Naxos Music Library: a critique

Music streaming is where it’s at. Apple and Twitter are apparently launching their own new streaming services. Other major players like Spotify and are well-established as the market leader (and Spotify in the UK recently reacted to potential competition by eliminating the 5-play limitation). Streaming radio stations, from Classic FM to all of the BBC radio stations, are old news.

But what about ‘classical’ music?

As far as I’m aware there is only one on-demand music streaming service specialising in classical music: Naxos Music Library (in fact, even if there are others, institutions aren’t using them). Unsurprisingly, the Oxford University Music Faculty has a multiple-user subscription to this site, in common with many other institutions. Of course they do – nothing else is on offer, and if it reduces the amount they spend on CDs, which take up both budgets and shelf space (and may be about to go the way of the Dodo) then it’s worth it. But is the Naxos Music Library any good?

Here’s a brief summary of Naxos Library’s features.

Good things:

  • It’s very comprehensive – a huge library of recordings.
  • Similarly, the database of composers (some including birth and death dates) is excellent. The ability to look up music by composer, then see basic information for each piece, as well as a collated list of the available recordings, is excellent. This, along with the possibility of looking up music by genre, are the features that  really distinguish Naxos from other services like Spotify that aren’t so focused on ‘classical’ music.
  • It’s very reliable.

Not-so-good things:

  • The search is terrible (in which I include the search results page, which isn’t anywhere near as useful as it could be).
  • The interface & design are completely outdated, and rather clunky. They haven’t been updated in the five years I’ve been using it, which says something.
  • The quality of the performances varies widely, to say the least, although this is perhaps to be expected given that Naxos is a budget label.
  • There aren’t really options for streaming at different qualities. At most there’s a premium and standard option, but often you don’t get a choice.
  • You can’t make playlists, so tracks from different albums can’t be played immediately after one another without going back into a search or category and selecting a different CD.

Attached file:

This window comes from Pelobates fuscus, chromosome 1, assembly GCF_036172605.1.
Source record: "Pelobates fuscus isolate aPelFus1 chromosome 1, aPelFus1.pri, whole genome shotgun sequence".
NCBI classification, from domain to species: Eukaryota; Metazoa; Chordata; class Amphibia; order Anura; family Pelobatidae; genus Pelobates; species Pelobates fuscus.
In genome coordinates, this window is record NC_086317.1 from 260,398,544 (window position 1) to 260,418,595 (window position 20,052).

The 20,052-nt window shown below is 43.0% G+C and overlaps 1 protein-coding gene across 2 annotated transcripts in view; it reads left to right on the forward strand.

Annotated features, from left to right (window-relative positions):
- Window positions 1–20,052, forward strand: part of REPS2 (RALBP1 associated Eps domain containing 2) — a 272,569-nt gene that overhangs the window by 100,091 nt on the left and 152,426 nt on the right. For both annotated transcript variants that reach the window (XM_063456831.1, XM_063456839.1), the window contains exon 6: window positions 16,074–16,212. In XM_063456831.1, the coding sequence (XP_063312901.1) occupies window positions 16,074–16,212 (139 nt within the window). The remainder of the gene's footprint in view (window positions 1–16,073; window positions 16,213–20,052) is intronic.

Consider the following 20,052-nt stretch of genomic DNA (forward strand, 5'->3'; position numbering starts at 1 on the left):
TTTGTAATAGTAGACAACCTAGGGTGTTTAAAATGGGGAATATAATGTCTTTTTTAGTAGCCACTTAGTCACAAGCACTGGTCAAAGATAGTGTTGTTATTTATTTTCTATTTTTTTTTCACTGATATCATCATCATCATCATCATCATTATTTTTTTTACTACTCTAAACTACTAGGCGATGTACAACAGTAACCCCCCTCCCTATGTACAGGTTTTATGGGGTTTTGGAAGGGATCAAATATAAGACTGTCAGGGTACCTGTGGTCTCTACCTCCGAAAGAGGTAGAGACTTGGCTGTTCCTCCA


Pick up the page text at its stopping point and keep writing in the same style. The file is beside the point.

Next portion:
• There aren’t any social features. I’m not the world’s biggest fan of connecting different services – my Facebook isn’t connected to my Spotify account – but if users were able to recommend tracks, then the really bad performances could potentially be weeded out of the system.


  • It is theoretically possible to create playlists, and there are Naxos’ own playlists available for selection. However, I think the fact that no-one from Oxford has ever created a playlist says something about its implementation. I had to download their user guide to figure out how to work with playlists, and I really can’t remember the last time I had to look up the user guide for anything. Then when I had looked at the user guide the first two albums I came to didn’t have the option to create a new playlist (WF Bach and WA Mozart, for the record).

On balance, then, this is not the best service in the world. I don’t want to be too down on poor old Naxos because I use it a fair amount, it’s very reliable, and it works perfectly well in a basic way. On the other hand, there is clear room for improvement.

I think there is serious potential for a competitor in the specialist ‘classical’ music streaming market. Labels such as Hyperion are saying they don’t want to put their music on Spotify due to the low fees, which is entirely reasonable. But streaming isn’t going to go away, and we can’t continue to just go along with those in the classical world who are resistant to technology (I’m planning to address these issues further in other posts), and I feel that at the moment many of us are missing out on useful technology as well as potential income. I’m aware that there are plenty of issues with finding a business model for streaming music, but I don’t think that’s a reason not to try and make it happen, and challenge the default dominance of Naxos Music Library.

This is going to be one in a series of posts about music streaming, and both the issues and opportunities surrounding it. Check back soon for more!


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